Creative Problem Solving: Positive mood can enhance creative problem solving (Isen 1999).
Madjar et al. (2001) Positive mood, but not negative mood, predicted job ratings of creativity and mediated effects of social support on creativity ratings.
Helping Behaviors: Positive mood generally encourages helping behavior and reduces aggression (Isen & Baron 1991).
George (1991) Positive mood in previous week predicted supervisor ratings of altruism; leader’s positive mood predicted group members’ self-reports of customer service
General Performance: Positive affective states facilitate creativity and efficacy judgments, Negative affective states more thorough canvassing of problem solutions and more accurate judgments (Staw 1993).
Negotiations: Positive affect enhances cooperation, search for creative solutions (Forgas 1998)
Anger reactions can lead to reject offers in their best interests judged by pure economic standards (George et al. 1998),
Withdrawal Behaviors:Positive, but not negative, moods predicted absenteeism and that positive and negative moods predicted turnover intentions (George, 1989).
Cropanzano et al. (1993) NA and PA correlated with turnover intentions, with commitment mediating the effect
Pelled & Xin (1999) Both positive and negative mood predicted subsequent absenteeism, positive mood was more influential. Only negative mood predicts turnover.
Limitations of Research: Overemphasis study of mood at expense of discrete emotions
Less focused on particular performance dimensions and more focused on broader affect processesmay be more useful.
A process orientation requires better grasp of state-trait distinction.
Features of work environmentslikely to produce particular moods and emotions.
A worker’s perceptions of work environmentare not necessarily equivalent to more objective (independent) assessments of work events and conditions.
Self-reports may not adequately tap the constructs of experienced moods and emotions.
Affect at the work group level as a meaningful construct (Bartel&Saavedra, 2000)
November 12, 2011 § Leave a comment
Org ecology is an open natural systems model at the ecological level of analysis.
Open systems consists of coalitions of interest groups highly influenced by the environment and natural systems consist of collectivities seeking survival (Scott 03).
The ecological level of analysis examines relations of organizations to the environment or relations that develop between organizations (Selznick 49, Pfeff & Sal 78).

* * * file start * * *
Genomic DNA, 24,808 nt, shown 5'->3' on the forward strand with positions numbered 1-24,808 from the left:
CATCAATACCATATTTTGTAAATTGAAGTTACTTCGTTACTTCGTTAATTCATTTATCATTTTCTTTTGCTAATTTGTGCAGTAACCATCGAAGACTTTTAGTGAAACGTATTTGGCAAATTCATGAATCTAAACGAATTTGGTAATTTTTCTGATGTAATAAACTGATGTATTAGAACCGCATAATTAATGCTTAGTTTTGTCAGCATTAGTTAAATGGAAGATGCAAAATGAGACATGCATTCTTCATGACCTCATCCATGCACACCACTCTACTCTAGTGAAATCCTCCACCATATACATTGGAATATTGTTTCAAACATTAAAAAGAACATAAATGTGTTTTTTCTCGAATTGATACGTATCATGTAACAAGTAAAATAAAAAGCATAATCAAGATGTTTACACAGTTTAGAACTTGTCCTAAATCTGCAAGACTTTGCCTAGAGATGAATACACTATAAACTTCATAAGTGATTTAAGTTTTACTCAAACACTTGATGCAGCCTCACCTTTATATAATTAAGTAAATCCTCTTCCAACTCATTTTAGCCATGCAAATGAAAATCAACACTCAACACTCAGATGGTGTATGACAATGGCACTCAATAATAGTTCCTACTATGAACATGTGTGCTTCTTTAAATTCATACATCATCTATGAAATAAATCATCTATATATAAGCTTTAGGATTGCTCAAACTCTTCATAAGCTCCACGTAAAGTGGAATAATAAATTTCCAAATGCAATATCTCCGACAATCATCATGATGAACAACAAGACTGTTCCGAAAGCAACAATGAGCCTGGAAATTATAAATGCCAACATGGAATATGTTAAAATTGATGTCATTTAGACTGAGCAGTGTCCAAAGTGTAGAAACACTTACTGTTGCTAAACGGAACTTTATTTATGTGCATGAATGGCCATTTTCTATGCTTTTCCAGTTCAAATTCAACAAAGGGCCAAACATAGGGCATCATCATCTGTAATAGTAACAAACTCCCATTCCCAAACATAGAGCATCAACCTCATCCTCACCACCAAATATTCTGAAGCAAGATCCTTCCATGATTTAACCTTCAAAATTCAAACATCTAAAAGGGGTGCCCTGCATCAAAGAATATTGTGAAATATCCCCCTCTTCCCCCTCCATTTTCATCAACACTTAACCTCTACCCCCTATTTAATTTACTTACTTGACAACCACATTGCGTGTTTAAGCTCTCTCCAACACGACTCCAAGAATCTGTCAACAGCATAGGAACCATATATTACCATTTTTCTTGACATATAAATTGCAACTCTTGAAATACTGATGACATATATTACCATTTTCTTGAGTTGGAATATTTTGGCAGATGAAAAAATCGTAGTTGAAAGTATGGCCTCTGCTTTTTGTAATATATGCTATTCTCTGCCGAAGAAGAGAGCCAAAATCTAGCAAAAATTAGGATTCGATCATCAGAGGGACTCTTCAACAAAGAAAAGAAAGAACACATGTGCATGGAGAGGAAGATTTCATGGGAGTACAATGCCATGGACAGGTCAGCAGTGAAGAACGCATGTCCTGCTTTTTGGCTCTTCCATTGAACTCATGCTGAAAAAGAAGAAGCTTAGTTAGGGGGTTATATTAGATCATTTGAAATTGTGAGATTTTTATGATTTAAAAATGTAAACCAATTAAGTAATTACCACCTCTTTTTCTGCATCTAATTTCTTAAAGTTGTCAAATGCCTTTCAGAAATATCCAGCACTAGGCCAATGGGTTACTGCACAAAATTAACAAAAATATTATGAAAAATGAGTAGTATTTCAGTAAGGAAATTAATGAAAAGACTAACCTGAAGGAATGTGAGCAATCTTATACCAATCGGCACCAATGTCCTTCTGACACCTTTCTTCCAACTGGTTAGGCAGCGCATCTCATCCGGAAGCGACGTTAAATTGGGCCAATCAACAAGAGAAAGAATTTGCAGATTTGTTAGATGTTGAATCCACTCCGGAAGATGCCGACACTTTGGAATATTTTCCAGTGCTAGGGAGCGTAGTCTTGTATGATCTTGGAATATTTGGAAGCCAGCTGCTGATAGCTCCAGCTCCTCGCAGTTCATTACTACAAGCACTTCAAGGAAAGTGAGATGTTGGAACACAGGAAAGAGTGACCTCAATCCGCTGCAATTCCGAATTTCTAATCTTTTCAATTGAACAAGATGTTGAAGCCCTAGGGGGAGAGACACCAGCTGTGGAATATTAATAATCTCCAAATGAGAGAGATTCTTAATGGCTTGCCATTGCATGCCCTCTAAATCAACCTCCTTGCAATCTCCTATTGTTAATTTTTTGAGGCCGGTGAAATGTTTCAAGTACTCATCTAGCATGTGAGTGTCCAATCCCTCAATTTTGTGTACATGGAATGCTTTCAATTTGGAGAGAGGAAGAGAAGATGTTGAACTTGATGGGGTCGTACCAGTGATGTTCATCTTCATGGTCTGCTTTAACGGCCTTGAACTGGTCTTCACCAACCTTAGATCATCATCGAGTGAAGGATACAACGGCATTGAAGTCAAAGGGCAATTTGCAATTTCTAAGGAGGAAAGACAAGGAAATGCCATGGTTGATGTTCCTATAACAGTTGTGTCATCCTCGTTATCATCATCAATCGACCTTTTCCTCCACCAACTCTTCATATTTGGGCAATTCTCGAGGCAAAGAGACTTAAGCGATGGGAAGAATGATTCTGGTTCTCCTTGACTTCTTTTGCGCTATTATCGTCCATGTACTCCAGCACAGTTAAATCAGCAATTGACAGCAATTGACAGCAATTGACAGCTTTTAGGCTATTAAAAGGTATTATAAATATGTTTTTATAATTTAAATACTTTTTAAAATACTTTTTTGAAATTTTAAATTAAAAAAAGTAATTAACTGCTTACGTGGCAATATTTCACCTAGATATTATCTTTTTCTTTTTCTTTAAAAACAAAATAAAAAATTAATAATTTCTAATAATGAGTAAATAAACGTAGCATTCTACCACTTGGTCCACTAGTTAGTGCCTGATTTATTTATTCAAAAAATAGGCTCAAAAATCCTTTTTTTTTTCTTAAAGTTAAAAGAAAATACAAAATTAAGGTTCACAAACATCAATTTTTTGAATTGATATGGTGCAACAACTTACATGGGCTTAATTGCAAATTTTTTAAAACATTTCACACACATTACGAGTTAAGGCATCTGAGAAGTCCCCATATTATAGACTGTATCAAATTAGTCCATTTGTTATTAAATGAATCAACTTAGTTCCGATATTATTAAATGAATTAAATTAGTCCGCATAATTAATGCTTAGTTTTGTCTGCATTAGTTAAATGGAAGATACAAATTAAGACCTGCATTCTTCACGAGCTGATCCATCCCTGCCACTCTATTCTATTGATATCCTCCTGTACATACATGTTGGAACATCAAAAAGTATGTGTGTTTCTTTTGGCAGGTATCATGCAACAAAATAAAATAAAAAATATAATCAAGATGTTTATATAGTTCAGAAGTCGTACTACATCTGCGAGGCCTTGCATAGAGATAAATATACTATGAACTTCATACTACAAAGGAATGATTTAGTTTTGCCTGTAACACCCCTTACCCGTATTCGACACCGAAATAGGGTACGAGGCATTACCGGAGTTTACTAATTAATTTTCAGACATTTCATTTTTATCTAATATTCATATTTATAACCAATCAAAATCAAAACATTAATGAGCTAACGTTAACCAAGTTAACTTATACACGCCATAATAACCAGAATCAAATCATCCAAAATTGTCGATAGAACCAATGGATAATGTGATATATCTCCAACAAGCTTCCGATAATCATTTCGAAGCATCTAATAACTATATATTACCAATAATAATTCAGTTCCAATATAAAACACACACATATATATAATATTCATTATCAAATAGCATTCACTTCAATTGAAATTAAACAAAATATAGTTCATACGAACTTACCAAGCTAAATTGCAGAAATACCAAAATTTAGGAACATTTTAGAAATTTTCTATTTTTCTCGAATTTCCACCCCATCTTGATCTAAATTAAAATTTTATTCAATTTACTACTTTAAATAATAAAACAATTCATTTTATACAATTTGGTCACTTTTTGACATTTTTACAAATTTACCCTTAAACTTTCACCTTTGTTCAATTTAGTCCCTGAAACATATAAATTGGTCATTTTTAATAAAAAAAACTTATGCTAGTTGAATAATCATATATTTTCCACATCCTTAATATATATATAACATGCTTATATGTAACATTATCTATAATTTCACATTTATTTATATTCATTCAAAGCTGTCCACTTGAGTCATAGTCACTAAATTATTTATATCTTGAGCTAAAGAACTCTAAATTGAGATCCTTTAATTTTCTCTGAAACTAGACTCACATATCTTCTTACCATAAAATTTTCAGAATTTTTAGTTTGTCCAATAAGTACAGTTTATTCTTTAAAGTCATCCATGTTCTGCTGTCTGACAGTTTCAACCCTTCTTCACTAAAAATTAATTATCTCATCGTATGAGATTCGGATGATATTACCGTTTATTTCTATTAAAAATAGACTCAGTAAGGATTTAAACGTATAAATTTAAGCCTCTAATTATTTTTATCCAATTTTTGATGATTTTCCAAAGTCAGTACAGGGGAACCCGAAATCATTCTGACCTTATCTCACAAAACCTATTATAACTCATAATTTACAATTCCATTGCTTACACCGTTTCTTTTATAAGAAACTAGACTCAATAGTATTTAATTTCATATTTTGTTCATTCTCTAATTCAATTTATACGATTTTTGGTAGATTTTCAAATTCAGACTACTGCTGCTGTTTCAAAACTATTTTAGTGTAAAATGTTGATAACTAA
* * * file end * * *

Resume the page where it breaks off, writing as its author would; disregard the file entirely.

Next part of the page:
Resource dependence, Marxist theory, institutional theory and postmodern theory all operate at the ecological level.
Community ecology, inter/intra-organizational ecology and institutional ecology are different variants of the organizational ecology stream of literature but I will focus on population ecology (Astley 85; Zucker 89; HannnanFreem 77; Aldrich 79).
The difference between population, community and institutional ecology is primarily organizational grouping. Community ecology uses the areal organizational field level focusing on network relations between organizations in the same geographical area.
Institutional ecology uses the functional organizational field viewing the societal sector as a collection of orgs that influence the focal organization, and constitute a recognized area of organizational life (Scott Meyer 91, Di & Powell, 83).
Population ecology studies populations of orgs the key research question why some org forms survive over others and why there are some many kinds of organization (H&F 77).
H&F 89 describe org populations as having similar blueprints, unitary character and common dependence on the environment.
Natural selection theory of organizations contends that org forms best fit to the environment are selected and proliferate.
Baum & Amburgey (02) argue the field is based on 3 main observations: 1. Aggregates of orgs exhibit diversity, 2. Orgs are inert compared to environmental changes and 3. Orgs appear and disappear continuously.
Population ecology studies the birth and death rates of a population determined by variation, selection, and retention effects of the environment.
Population ecology assumes variations provide raw material for selection processes, but orgs find difficulty in identifying and replicating successful variations.
Org ecologists argue that environmental constraints don’t allow firms to adapt and that selection is more likely.
The question then becomes what underlying change mechanisms cause birth or death of organizations in a niche and how niches evolve.
Key mechanisms of org ecology are inertia, niche width, resource partitioning, population dynamics and density dependence.